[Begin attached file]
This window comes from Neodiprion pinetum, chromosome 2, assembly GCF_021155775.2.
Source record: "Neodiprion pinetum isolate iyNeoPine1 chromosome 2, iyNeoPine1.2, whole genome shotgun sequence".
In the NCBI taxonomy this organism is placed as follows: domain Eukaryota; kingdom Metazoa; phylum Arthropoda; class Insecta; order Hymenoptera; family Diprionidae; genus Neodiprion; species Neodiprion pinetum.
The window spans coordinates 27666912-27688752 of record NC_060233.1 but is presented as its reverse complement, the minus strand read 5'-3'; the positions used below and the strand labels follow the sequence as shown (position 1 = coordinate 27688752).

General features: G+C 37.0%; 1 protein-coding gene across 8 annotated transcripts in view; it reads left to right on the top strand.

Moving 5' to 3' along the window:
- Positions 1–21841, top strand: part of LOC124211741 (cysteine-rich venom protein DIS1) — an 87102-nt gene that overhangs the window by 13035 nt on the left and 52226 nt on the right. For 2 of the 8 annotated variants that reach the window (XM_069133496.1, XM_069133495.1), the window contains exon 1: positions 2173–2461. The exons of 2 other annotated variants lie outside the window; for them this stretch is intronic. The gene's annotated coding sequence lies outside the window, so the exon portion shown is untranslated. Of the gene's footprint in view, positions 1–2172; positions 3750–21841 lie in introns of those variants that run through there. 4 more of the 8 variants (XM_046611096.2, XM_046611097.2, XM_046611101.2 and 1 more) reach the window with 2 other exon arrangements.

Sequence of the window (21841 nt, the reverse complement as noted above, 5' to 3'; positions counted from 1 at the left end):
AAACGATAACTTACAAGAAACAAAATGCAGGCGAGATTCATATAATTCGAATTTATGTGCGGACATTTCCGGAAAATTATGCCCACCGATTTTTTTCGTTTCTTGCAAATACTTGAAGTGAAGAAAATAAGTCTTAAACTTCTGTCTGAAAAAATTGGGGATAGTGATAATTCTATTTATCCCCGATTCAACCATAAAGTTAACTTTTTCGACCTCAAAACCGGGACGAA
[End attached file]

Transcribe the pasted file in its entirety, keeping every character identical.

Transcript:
This window comes from Neodiprion pinetum, chromosome 2, assembly GCF_021155775.2.
Source record: "Neodiprion pinetum isolate iyNeoPine1 chromosome 2, iyNeoPine1.2, whole genome shotgun sequence".
In the NCBI taxonomy this organism is placed as follows: domain Eukaryota; kingdom Metazoa; phylum Arthropoda; class Insecta; order Hymenoptera; family Diprionidae; genus Neodiprion; species Neodiprion pinetum.
The window spans coordinates 27666912-27688752 of record NC_060233.1 but is presented as its reverse complement, the minus strand read 5'-3'; the positions used below and the strand labels follow the sequence as shown (position 1 = coordinate 27688752).

General features: G+C 37.0%; 1 protein-coding gene across 8 annotated transcripts in view; it reads left to right on the top strand.

Moving 5' to 3' along the window:
- Positions 1–21841, top strand: part of LOC124211741 (cysteine-rich venom protein DIS1) — an 87102-nt gene that overhangs the window by 13035 nt on the left and 52226 nt on the right. For 2 of the 8 annotated variants that reach the window (XM_069133496.1, XM_069133495.1), the window contains exon 1: positions 2173–2461. The exons of 2 other annotated variants lie outside the window; for them this stretch is intronic. The gene's annotated coding sequence lies outside the window, so the exon portion shown is untranslated. Of the gene's footprint in view, positions 1–2172; positions 3750–21841 lie in introns of those variants that run through there. 4 more of the 8 variants (XM_046611096.2, XM_046611097.2, XM_046611101.2 and 1 more) reach the window with 2 other exon arrangements.

Sequence of the window (21841 nt, the reverse complement as noted above, 5' to 3'; positions counted from 1 at the left end):
AAACGATAACTTACAAGAAACAAAATGCAGGCGAGATTCATATAATTCGAATTTATGTGCGGACATTTCCGGAAAATTATGCCCACCGATTTTTTTCGTTTCTTGCAAATACTTGAAGTGAAGAAAATAAGTCTTAAACTTCTGTCTGAAAAAATTGGGGATAGTGATAATTCTATTTATCCCCGATTCAACCATAAAGTTAACTTTTTCGACCTCAAAACCGGGACGAA